“The hydoxlapatite-bone interface: 10 years after implant installation” Beekmans H, Meijer G, Barkhuysen R, et al. Int J Oral Maxillofac Surg, 2008,37:768–772

This paper describes the post mortem analysis of a successfully integrated hydoxlapatite (HA) coated implants. The patient had HA coated IMZ implants (Dentsply Friadent, Mannheim, Germany) placed into previously grafted maxillary sinuses (grafted with a mixture of autogenous bone and HA granules) 10 years earlier. After 10 years of function (supporting an implant overdenture), the patient died of natural causes. The bone- implant complex was retrieved from the patient and subjected to analysis. The results demonstrated that clinically the implants were well integrated with no peri-implant disease. The grafted bone demonstrated 48% volume of trabecular bone, 14% volume of HA granules and 38% empty space. The implants had their HA coating intact, with a mean thickness of 68 μm, indicating that 68% of the original coating was present. The implant-bone contact was 47%. There were no multinucleated giant cells seen. These results demonstrate that these implants integrated well with the grafted bone and the HA coating was also intact with the underlying implant surface.

“Comparative study of wide-diameter implants placed after dental extraction and implants positioned in mature bone for molar replacement” Penarrocha-Diago M, Carrillo-Garcia C, Boronat-Lopez A, Garcia-Mira B. Int J Oral Maxillofac Impl. 2008;23:497–501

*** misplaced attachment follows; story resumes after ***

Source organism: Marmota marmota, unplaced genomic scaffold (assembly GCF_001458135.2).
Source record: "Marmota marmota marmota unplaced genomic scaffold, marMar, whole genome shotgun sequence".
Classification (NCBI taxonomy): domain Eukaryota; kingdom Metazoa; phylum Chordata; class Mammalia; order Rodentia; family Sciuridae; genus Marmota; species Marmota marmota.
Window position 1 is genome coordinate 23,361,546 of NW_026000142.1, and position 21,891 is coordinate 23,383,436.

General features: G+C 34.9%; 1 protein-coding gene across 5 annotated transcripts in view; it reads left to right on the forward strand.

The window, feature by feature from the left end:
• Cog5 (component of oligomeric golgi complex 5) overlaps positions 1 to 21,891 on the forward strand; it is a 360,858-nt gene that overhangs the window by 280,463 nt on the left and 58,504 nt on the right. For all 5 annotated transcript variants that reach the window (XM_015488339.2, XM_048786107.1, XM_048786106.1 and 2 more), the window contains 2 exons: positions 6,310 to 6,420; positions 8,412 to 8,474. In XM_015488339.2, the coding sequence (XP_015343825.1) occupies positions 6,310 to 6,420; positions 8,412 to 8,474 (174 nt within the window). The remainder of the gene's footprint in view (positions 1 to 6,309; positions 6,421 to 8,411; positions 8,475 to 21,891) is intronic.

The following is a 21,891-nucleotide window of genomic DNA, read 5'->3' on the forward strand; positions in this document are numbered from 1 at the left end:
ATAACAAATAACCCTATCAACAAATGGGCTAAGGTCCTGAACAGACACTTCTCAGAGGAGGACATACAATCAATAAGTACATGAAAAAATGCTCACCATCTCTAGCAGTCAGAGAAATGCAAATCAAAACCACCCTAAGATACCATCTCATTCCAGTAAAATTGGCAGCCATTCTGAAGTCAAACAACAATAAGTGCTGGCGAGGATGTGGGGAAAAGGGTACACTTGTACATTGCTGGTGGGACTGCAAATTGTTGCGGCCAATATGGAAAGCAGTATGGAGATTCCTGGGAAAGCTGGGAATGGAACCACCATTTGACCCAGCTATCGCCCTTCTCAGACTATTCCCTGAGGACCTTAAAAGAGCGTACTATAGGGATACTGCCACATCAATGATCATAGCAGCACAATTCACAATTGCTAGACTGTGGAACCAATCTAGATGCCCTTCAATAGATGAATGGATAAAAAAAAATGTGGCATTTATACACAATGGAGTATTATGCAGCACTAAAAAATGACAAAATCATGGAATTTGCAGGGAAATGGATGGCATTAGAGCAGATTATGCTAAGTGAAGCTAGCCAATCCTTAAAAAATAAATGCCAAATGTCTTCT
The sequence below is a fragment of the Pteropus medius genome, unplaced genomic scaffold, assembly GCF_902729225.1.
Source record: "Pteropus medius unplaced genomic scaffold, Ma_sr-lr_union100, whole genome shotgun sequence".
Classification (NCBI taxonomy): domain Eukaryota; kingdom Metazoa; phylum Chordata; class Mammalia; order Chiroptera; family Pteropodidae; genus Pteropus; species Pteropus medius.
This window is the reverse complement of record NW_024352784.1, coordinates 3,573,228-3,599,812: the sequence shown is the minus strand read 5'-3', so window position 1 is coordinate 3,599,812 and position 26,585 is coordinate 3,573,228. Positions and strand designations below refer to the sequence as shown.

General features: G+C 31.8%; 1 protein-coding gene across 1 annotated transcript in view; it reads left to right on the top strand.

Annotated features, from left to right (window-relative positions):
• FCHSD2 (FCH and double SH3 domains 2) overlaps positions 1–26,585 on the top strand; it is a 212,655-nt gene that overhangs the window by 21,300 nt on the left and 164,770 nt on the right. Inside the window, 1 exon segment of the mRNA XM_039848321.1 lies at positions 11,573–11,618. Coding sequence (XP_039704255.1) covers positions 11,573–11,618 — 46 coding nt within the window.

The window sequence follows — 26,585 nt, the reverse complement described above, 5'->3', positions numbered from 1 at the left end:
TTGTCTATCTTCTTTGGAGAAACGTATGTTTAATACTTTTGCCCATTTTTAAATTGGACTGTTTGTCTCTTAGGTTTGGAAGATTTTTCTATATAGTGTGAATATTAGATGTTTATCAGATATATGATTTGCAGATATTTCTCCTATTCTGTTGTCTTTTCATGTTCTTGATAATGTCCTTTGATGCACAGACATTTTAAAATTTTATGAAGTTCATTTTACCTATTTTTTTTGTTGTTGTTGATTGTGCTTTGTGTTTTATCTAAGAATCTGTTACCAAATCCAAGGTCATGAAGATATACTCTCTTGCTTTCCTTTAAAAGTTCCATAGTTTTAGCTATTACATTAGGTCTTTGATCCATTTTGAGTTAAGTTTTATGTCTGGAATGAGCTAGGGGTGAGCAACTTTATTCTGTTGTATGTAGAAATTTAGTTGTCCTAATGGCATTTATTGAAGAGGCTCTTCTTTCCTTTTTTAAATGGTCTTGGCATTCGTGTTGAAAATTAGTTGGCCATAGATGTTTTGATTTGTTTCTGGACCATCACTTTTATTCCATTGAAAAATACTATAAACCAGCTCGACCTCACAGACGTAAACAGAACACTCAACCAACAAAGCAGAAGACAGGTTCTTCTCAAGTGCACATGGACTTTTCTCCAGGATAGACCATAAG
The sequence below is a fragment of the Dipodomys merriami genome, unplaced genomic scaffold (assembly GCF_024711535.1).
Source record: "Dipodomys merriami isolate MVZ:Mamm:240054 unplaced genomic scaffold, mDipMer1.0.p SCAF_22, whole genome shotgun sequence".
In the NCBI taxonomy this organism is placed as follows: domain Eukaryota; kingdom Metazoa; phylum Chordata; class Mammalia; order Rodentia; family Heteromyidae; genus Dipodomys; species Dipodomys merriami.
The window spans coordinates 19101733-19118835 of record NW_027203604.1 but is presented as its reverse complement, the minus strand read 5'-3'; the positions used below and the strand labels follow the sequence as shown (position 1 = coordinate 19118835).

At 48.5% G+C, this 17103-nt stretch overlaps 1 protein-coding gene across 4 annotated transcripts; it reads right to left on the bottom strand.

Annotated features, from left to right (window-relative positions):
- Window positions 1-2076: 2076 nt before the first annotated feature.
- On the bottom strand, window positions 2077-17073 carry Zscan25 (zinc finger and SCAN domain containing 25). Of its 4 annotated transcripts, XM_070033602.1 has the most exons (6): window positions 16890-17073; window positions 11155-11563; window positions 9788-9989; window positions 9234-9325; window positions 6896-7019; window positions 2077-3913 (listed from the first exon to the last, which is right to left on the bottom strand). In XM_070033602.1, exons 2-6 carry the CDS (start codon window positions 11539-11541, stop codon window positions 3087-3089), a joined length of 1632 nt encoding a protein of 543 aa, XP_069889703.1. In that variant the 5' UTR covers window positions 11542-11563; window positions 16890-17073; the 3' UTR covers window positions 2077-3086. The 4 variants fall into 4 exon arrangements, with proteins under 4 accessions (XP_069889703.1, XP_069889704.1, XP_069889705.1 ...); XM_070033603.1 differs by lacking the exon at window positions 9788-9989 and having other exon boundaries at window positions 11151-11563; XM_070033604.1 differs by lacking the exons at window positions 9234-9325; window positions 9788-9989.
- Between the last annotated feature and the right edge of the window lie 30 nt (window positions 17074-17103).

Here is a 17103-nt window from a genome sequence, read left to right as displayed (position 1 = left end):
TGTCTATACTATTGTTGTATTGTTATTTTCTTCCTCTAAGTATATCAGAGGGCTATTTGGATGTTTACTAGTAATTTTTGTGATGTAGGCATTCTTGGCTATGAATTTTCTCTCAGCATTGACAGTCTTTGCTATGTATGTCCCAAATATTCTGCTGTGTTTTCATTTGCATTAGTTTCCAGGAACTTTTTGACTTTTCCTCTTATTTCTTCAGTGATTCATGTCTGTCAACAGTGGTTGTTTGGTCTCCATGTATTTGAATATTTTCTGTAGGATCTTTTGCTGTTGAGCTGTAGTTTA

This retrospective study compared the results of placing wide diameter implants into fresh extraction sites versus intact bone for molar replacement. The study included 162 implants placed in 100 patients placed and loaded over a two-year period. All implants were wide diameter (5.5 mm) in the molar region with lengths varying from 8 to 13 mm. The implants were either placed at the time of extraction (n = 32) or after at least 6 months healing post-extraction (n = 130). Gaps surrounding the immediate implants were grafted with bone collected during implant site preparation. Healing periods prior restoration was 8 weeks in the maxilla and 6 weeks in the mandible. The prostheses varied from single teeth, fixed partial dentures, overdentures and fixed full dentures. The opposing dentition varied from fixed to removable with the majority being natural dentition. The implants/prostheses were followed radiographically and clinically pre and post–loading (12 months follow-up). Established criteria for failure were employed. The results indicated that 4 implants failed all in the non-immediate group. There was no significant difference between the two groups comparing failure and crestal bone loss. There was no statistical correlation between failure and implant length, patient smoking status and oral hygiene. These results suggest that wide diameter implants placed in immediate extraction sites of molars have the same success rate as those placed in healed mature bone.